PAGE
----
So what exactly is a collateral mortgage?
A collateral charge mortgage has non-standard terms—usually an unspecified dollar amount registered on the property.
So your current equity and any future equity belongs to the lender on the terms they set.
A collateral charge also allows the lender to do things like change your interest rate, increase your loan amount and use your mortgage payment to pay down other debts you have with that lender if you are late on payments.
Typically, the lender will register as much as 125 per cent of the property value, even though the amount may not have been advanced to you initially and allows the balance of the loan to float up or down depending on your use.
Since the collateral mortgage allows for the “re-advancing” of the principal, like a revolving line of credit, the balance can and very often does rise, with most people ignorant about the debt hole they are digging for themselves.
This is a product designed to lead you further and further into debt.
Effectively, collateral charges also allow lenders to change the interest rate and/or loan more money to qualified borrowers after closing.
All you’ll likely have to do to trigger an increase in interest rate is miss a payment.
In comparison, this scenario can’t happen with a traditional mortgage.
The collateral mortgages are being registered with rates as high as prime plus 10 per cent (regardless of what they initially offer you) and lenders can cover their potential losses by increasing the rates if they get a whiff of potential default.
When your mortgage comes up for renewal, the bank can offer you whatever rate they choose.
If you don’t like that option, you must pay significant legal fees to move the mortgage to another lender.
And sure, the new lender will let you have access to more money, but you also have to qualify for the extra funds and if their qualifying criteria has changed you may not qualify.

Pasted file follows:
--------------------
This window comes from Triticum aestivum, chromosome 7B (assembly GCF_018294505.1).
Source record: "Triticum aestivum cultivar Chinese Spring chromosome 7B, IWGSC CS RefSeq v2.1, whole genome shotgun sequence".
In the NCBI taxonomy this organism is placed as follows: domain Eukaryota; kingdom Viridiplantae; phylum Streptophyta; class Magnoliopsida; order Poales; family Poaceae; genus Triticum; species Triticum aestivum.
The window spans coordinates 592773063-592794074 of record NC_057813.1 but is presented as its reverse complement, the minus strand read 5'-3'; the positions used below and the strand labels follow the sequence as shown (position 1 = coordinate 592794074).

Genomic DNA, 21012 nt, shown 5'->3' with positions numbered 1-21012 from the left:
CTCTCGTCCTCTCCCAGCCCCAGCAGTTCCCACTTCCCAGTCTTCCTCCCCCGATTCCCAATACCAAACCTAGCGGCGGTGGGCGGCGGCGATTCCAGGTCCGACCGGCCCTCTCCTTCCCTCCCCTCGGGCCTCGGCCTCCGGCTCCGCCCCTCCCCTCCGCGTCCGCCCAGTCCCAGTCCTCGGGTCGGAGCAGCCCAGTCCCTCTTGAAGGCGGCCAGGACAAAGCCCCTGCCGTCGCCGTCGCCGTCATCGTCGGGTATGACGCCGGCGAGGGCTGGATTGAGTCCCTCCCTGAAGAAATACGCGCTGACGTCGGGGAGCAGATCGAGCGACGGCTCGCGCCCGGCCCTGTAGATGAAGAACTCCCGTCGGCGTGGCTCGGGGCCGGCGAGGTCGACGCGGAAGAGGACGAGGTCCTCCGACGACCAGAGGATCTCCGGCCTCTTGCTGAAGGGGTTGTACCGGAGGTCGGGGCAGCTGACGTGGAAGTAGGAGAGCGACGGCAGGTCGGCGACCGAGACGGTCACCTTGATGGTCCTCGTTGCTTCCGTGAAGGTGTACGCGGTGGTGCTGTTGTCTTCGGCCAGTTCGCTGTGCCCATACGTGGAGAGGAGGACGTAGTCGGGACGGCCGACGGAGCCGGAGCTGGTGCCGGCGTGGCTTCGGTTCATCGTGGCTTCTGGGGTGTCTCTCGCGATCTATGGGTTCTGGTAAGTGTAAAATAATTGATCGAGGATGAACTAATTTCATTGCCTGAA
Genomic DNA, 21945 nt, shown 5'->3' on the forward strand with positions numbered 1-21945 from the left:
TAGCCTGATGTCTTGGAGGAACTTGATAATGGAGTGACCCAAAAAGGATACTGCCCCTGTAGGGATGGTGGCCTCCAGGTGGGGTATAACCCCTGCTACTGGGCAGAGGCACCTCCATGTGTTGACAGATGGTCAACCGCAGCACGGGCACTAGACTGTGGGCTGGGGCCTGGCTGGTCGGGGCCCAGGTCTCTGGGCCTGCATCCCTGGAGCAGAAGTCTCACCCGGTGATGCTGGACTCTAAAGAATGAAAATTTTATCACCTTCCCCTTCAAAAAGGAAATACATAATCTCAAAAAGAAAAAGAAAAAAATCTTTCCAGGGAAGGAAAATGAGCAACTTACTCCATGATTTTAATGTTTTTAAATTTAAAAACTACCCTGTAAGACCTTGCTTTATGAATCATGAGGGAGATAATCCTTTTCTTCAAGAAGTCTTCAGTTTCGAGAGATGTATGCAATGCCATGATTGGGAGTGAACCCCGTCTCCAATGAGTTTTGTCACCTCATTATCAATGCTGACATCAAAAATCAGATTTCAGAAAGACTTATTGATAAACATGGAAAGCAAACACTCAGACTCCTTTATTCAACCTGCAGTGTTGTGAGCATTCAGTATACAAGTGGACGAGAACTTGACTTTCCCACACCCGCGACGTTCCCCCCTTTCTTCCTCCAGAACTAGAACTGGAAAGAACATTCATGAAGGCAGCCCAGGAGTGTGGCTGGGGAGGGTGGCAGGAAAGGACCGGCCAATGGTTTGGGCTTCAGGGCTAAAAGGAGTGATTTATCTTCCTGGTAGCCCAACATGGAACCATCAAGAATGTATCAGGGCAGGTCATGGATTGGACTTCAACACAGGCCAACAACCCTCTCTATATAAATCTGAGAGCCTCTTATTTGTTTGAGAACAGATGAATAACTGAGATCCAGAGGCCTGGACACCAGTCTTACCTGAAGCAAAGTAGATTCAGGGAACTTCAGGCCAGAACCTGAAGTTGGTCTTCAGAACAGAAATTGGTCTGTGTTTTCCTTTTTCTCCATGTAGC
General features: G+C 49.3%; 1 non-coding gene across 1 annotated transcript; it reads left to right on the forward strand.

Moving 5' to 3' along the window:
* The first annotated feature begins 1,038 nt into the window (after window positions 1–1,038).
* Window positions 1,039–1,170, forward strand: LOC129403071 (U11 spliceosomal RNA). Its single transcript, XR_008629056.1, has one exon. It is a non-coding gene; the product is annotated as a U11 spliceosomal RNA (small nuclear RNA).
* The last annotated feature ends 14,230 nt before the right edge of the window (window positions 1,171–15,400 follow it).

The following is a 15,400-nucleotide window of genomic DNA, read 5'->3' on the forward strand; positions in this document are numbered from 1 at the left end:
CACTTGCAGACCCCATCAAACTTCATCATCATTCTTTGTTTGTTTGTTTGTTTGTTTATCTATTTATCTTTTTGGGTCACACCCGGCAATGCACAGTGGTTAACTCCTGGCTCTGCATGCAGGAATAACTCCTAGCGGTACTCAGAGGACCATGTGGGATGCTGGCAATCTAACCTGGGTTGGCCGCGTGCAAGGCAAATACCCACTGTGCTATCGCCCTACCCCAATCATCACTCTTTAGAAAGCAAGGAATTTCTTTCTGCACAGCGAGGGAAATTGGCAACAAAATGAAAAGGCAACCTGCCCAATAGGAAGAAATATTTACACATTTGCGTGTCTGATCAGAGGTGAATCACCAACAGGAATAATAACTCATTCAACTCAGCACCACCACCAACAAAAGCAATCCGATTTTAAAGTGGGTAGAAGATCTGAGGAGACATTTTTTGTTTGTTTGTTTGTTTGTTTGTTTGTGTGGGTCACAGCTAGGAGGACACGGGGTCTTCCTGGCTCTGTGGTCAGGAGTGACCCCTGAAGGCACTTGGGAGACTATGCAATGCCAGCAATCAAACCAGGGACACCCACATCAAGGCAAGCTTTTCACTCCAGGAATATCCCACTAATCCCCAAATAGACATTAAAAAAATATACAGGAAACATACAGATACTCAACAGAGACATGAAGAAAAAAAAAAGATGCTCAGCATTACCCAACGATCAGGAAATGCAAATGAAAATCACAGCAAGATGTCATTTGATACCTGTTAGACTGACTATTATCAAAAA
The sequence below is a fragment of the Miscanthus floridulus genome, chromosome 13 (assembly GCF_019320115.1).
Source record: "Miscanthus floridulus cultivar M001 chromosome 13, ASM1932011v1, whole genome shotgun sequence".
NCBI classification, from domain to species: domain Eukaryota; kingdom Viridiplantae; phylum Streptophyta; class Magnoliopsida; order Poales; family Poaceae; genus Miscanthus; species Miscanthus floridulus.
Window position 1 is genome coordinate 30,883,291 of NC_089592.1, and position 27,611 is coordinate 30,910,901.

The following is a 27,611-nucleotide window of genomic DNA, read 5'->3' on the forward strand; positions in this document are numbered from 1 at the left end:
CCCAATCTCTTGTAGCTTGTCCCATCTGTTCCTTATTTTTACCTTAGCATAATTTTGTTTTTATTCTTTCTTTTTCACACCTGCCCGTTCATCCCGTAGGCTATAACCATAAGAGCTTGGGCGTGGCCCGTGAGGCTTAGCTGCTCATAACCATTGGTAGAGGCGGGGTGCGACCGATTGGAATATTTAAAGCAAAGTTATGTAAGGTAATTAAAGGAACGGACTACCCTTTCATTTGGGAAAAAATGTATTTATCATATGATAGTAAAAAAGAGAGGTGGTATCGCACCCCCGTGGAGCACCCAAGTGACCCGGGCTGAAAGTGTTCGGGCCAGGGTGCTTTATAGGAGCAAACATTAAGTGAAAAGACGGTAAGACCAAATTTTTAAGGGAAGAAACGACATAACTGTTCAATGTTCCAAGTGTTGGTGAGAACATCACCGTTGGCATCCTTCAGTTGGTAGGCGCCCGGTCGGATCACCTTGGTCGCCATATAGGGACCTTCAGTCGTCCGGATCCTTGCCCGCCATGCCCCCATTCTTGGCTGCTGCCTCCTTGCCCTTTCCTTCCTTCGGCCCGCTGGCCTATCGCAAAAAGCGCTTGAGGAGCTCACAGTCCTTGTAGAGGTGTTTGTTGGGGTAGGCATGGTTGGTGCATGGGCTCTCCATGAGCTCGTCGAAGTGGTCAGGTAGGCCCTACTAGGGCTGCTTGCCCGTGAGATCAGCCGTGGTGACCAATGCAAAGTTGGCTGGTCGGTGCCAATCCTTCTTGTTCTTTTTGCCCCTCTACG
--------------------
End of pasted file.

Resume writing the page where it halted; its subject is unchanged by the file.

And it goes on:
As well, there is no guarantee what rate you will be offered.
A collateral loan also involves other debt you may have and under Canadian law a lender may seize equity to cover other debt you have with the same lender.
So, in essence, you’re securing all your loans—be it credit cards, lines, car loans, or overdraft that you may have with a bank—with your collateral loan.
A conventional mortgage let’s you establish a set amount you are borrow, the rate for the term you have chosen and the amortization so you’ll know exactly when you will have the mortgage paid off.
You know what your payments will be for the term and if you stay on track the property is yours at the end of the amortization.
Should you need to borrow more using a second mortgage or by registering a home equity line of credit, that option is available.
If you don’t borrow any more money against the property, the principal balance on a conventional mortgage goes only one way—down.
And now most Canadian major chartered banks will accept “transfers” of conventional mortgages from one to the other at little or no cost
Collateral vs. conventional—it’s the classic case of buyer beware.
Be sure you take on a mortgage that is best suited to you and your lifestyle before you sign up.